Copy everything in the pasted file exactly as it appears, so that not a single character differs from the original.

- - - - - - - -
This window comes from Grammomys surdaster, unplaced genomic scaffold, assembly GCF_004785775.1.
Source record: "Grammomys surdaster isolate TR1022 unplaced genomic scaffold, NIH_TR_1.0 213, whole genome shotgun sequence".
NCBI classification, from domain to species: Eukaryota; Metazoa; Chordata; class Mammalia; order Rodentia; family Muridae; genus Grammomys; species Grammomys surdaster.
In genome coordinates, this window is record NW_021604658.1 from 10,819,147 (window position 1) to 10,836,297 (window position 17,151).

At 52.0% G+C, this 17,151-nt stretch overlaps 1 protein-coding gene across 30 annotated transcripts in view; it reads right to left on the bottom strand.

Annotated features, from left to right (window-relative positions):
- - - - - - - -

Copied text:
This window comes from Grammomys surdaster, unplaced genomic scaffold, assembly GCF_004785775.1.
Source record: "Grammomys surdaster isolate TR1022 unplaced genomic scaffold, NIH_TR_1.0 213, whole genome shotgun sequence".
NCBI classification, from domain to species: Eukaryota; Metazoa; Chordata; class Mammalia; order Rodentia; family Muridae; genus Grammomys; species Grammomys surdaster.
In genome coordinates, this window is record NW_021604658.1 from 10,819,147 (window position 1) to 10,836,297 (window position 17,151).

At 52.0% G+C, this 17,151-nt stretch overlaps 1 protein-coding gene across 30 annotated transcripts in view; it reads right to left on the bottom strand.

Annotated features, from left to right (window-relative positions):